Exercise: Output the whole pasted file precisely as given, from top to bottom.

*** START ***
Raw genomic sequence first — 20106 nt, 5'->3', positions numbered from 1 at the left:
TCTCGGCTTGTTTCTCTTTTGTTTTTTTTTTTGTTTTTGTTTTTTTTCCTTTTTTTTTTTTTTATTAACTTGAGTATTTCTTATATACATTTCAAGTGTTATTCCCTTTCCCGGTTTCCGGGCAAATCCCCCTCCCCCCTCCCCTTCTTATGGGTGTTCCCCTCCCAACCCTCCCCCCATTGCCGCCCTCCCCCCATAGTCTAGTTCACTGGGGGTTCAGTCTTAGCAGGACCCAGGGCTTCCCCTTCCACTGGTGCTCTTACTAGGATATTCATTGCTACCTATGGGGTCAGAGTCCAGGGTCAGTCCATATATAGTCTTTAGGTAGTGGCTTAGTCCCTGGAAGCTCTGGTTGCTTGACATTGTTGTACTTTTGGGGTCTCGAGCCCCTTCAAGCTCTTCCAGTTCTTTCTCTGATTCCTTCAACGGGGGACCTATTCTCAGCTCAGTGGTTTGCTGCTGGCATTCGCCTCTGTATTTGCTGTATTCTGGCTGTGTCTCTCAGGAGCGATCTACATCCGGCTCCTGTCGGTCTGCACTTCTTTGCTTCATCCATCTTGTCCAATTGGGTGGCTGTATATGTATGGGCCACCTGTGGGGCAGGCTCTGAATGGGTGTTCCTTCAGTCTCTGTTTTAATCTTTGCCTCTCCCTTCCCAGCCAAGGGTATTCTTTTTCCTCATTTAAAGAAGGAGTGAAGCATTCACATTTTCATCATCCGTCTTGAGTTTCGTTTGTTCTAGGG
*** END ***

Raw genomic sequence first — 20106 nt, 5'->3', positions numbered from 1 at the left:
TCTCGGCTTGTTTCTCTTTTGTTTTTTTTTTTGTTTTTGTTTTTTTTCCTTTTTTTTTTTTTTATTAACTTGAGTATTTCTTATATACATTTCAAGTGTTATTCCCTTTCCCGGTTTCCGGGCAAATCCCCCTCCCCCCTCCCCTTCTTATGGGTGTTCCCCTCCCAACCCTCCCCCCATTGCCGCCCTCCCCCCATAGTCTAGTTCACTGGGGGTTCAGTCTTAGCAGGACCCAGGGCTTCCCCTTCCACTGGTGCTCTTACTAGGATATTCATTGCTACCTATGGGGTCAGAGTCCAGGGTCAGTCCATATATAGTCTTTAGGTAGTGGCTTAGTCCCTGGAAGCTCTGGTTGCTTGACATTGTTGTACTTTTGGGGTCTCGAGCCCCTTCAAGCTCTTCCAGTTCTTTCTCTGATTCCTTCAACGGGGGACCTATTCTCAGCTCAGTGGTTTGCTGCTGGCATTCGCCTCTGTATTTGCTGTATTCTGGCTGTGTCTCTCAGGAGCGATCTACATCCGGCTCCTGTCGGTCTGCACTTCTTTGCTTCATCCATCTTGTCCAATTGGGTGGCTGTATATGTATGGGCCACCTGTGGGGCAGGCTCTGAATGGGTGTTCCTTCAGTCTCTGTTTTAATCTTTGCCTCTCCCTTCCCAGCCAAGGGTATTCTTTTTCCTCATTTAAAGAAGGAGTGAAGCATTCACATTTTCATCATCCGTCTTGAGTTTCGTTTGTTCTAGGG